Chinese Roast Pork on Garlic Bread was a sandwich made popular in the 1960s and 70s in the Catskills region of upstate New York.
Known as the Borscht Belt or “Jewish Alps” back in the day, towns in the Catskills would swell during the summer with resort and camp vacationers from New York City.
Meals at Catskills resorts were pretty regimented. Dinner was usually served between 4:30 and 6:30 and the Kosher menu was limited so if you didn’t like what was being served, you were out of luck. Also, after a good late night comedy routine, game of cards, or horse racing at the Monticello Raceway, folks got hungry-hungry for Chinese food!
During my summer vacations, I sometimes worked as the night shift line cook at the Holiday Inn restaurant and bar, and frequently made this satisfying Chinese BBQ Pork and Garlic Bread sandwich and the occasional shrimp with lobster sauce for those hungry late night patrons.
The Origin of the Chinese Roast Pork and Garlic Bread Sandwich
The rumor is that this famed roast pork sandwich (some called it the “RPG,” for “Roast Pork and Garlic”) started in a Chinese/Italian/American restaurant called Herbie’s in Loch Sheldrake, NY.
Herbie’s was frequented by nightclub entertainers and comedians who hung out for late night snacks and drinks after their Catskills resort performances.
The restaurant’s Chinese Roast Pork Sandwich became so popular, it was replicated by many local restaurants and later migrated to the city, appearing in restaurants, bars and delis in Brooklyn.
It’s very possible you’ve never heard of the RPG sandwich––even my daughters thought I was crazy when I told them about it! But then I showed them this article, where a Senior Critic at Eater wrote about his search for the fabled sandwich.
Where Could You Get Chinese Roast Pork on Garlic Bread?
Sadly, Herbie’s in Loch Sheldrake closed down long ago, so you can’t get the original roast pork sandwich. Many of the local restaurants who offered Chinese Roast Pork on Garlic bread have also closed down.
Everyone had their favorite place those days. The ones I personally remember were:
- Singer’s: A Chinese/American deli and restaurant located on Main Street in Liberty, NY. We recently found out that the owners’ son, Jeff Golder, frequently cooks our recipes here at The Woks of Life, and that his sister Debi also reads the blog! My father, See Kam Leung worked there in the 1960s.
- Holiday Inn Restaurant & Bar: Off exit 100 in Liberty, NY, I worked there in the 1970s and early 1980s with my stepfather, Mr. Yiu, as a kitchen man and line cook making Chinese and American food. He taught me everything about both Chinese and American cooking, and many of our recipes on the blog are the result of those lessons!
- The Triangle Diner: Located just across from the entrance to Grossinger’s Hotel and resort, it was a frequent stop for both diner food and Chinese food. I knew most of the Chinese chefs working there in the day––it was a small Chinese community!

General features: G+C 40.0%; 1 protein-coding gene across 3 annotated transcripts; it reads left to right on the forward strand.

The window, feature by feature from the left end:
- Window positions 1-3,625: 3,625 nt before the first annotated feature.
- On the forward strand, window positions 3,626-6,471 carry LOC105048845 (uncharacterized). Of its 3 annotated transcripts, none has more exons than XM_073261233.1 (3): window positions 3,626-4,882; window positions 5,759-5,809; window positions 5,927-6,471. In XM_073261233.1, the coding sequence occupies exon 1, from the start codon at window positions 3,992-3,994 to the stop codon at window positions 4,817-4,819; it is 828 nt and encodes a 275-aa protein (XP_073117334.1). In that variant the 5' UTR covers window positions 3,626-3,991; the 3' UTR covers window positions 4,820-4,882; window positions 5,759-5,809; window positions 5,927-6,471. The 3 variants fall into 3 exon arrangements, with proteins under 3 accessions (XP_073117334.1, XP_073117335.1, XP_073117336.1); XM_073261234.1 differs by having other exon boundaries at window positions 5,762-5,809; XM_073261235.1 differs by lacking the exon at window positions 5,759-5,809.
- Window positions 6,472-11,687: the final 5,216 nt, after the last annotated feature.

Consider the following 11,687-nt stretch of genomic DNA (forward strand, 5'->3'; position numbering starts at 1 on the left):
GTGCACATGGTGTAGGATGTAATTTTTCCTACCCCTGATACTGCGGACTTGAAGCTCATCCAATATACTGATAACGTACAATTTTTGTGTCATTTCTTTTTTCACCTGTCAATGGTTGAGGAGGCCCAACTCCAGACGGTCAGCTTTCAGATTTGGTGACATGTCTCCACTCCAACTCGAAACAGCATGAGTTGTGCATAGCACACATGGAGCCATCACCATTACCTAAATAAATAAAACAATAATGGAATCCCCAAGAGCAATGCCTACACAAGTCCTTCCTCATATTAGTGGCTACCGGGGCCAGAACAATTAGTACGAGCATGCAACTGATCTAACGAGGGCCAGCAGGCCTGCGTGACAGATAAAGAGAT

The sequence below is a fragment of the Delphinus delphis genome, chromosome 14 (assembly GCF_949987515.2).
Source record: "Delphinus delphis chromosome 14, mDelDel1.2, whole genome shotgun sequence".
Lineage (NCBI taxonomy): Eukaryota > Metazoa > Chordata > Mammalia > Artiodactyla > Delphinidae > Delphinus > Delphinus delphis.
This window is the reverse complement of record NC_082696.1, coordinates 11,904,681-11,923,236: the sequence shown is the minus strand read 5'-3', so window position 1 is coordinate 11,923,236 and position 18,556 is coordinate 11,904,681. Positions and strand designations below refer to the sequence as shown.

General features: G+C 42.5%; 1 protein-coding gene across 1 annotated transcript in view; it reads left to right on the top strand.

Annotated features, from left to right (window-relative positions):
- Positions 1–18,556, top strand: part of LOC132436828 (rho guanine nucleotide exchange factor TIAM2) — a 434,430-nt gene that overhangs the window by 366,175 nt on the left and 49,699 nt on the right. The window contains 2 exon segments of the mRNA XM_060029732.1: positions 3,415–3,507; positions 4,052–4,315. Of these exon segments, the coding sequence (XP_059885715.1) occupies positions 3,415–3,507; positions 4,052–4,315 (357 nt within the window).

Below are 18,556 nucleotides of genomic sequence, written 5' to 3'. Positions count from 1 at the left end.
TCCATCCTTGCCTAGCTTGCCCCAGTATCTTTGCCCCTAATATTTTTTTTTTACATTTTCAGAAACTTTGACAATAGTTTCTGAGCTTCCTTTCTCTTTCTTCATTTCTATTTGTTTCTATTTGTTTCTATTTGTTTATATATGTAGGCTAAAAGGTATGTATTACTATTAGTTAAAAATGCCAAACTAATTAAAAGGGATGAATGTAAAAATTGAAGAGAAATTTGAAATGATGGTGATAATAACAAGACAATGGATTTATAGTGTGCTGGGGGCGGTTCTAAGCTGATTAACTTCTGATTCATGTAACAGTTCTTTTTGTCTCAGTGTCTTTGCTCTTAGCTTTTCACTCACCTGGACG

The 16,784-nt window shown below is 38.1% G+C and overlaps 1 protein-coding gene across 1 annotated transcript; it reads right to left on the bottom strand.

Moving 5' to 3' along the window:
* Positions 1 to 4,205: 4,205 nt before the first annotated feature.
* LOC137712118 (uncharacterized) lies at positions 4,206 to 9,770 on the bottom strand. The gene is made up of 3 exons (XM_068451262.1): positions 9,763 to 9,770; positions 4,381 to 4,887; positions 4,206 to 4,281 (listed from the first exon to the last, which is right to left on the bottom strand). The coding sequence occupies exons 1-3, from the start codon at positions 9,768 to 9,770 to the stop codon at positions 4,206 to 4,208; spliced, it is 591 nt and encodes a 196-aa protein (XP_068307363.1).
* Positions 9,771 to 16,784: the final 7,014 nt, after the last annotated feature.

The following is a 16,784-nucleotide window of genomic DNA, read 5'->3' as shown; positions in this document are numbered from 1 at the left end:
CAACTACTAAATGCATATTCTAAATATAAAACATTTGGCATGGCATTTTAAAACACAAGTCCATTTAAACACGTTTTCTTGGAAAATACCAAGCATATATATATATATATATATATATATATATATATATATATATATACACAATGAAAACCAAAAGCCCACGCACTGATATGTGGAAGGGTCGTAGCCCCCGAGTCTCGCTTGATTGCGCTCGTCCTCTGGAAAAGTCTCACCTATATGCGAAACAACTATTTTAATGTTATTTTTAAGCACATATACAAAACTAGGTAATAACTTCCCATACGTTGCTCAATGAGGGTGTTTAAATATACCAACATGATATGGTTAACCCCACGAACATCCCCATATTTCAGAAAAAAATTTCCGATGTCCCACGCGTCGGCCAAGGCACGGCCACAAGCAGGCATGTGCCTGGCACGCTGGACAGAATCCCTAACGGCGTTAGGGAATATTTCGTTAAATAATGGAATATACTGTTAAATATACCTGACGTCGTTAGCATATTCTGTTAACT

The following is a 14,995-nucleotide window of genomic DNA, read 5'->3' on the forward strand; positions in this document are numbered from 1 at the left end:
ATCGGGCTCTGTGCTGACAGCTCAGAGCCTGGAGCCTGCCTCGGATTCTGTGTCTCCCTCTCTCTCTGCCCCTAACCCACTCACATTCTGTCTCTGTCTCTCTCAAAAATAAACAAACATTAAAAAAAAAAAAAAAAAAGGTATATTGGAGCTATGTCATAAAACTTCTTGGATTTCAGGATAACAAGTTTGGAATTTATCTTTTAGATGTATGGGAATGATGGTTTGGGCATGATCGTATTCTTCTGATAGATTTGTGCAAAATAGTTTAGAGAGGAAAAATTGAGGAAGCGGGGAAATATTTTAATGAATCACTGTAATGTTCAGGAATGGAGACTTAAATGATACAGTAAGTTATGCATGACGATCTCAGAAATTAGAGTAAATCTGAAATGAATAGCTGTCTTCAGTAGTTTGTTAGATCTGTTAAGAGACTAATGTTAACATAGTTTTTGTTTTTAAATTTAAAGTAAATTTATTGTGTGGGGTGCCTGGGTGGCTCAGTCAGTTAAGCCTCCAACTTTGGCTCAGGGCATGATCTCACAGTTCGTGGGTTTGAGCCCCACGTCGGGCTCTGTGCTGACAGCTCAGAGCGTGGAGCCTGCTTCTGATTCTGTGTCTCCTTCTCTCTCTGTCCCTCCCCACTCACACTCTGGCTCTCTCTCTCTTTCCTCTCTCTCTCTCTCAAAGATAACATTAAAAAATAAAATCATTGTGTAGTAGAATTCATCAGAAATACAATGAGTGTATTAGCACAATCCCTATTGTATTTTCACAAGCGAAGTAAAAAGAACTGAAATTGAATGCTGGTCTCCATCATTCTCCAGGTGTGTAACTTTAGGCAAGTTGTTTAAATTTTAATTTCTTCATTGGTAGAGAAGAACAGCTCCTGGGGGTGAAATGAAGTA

What is Chinese Roast Pork?
You can’t use just any roast pork for this sandwich!
For an authentic a Cuban sandwich, you have to use Cuban-style roast pork, right?
For an authentic Chinese Roast Pork Sandwich, you have to use Chinese Roast Pork, or Char Siu. It’s best made fresh from scratch.
The good news is, it’s easy! It takes less than an hour to make (minus marinating time). Check out our Chinese BBQ roast pork recipe and the video below to see how we make it.
What Kind of Bread To Use
Crusty Italian bread is best. That’s what was used at the Holiday Inn, and I’m pretty sure they used Italian bread at Herbie’s also.
An alternative could be a hoagie or submarine roll, but whatever bread you use, it needs the fresh garlic and must be lightly toasted!
What to Serve with this Sandwich
The sweet and spicy combination of these two classic sauces really add variety to your sandwich.
We’re excited to share this retro Catskills regional recipe!
Chinese Roast Pork on Garlic Bread: Recipe Instructions
Slice the Chinese roast pork (char siu) into thin slices. We used to use a deli slicer back in the day at the restaurant, but you can do fine with a good chef’s knife.
Mixed the fresh mashed garlic (you can also use a garlic press) with the olive oil and salt.
Cut the Italian roll in half. If the roll is very thick, you may want to remove some of the soft bread inside. I have seen Bobby Flay do this on sandwich showdowns on his “Beat Bobby Flay” show, and he always wins!
Save the removed bread to be made into breadcrumbs, or to add to meatloaf or meatballs!
Spread the garlic and olive oil mixture evenly on one side of the bread and lightly toast it.
Spread 2 teaspoons butter (if using) on the other side of the bread and repeat with the other roll. You can use the garlic and oil spread on both sides if you do not want to use butter.
Lay the sliced pork on the sandwich.
We hope you enjoyed this recipe and piece of food history! Do you remember the RPG in your youth? Questions about how to make the recipe? Let us know in the comments.
Chinese Roast Pork on Garlic Bread: A Retro Sandwich Recipe
- Slice the Chinese roast pork (char siu) into thin slices.
- Mixed the fresh mashed garlic (you can also use a garlic press) with the olive oil and salt.
- Cut the Italian roll in half. If the roll is very thick, you may want to remove some of the soft bread inside. Spread the garlic and olive oil mixture evenly on one side of the bread and lightly toast it.
- Spread 2 teaspoons butter (if using) on the other side of the bread and repeat with the other roll. You can use the garlic and oil spread on both sides if you do not want to use butter.
- Lay the sliced pork on the sandwich, close it, cut on a diagonal, and plate with a Kosher dill pickle, Chinese hot mustard, and duck sauce on the side.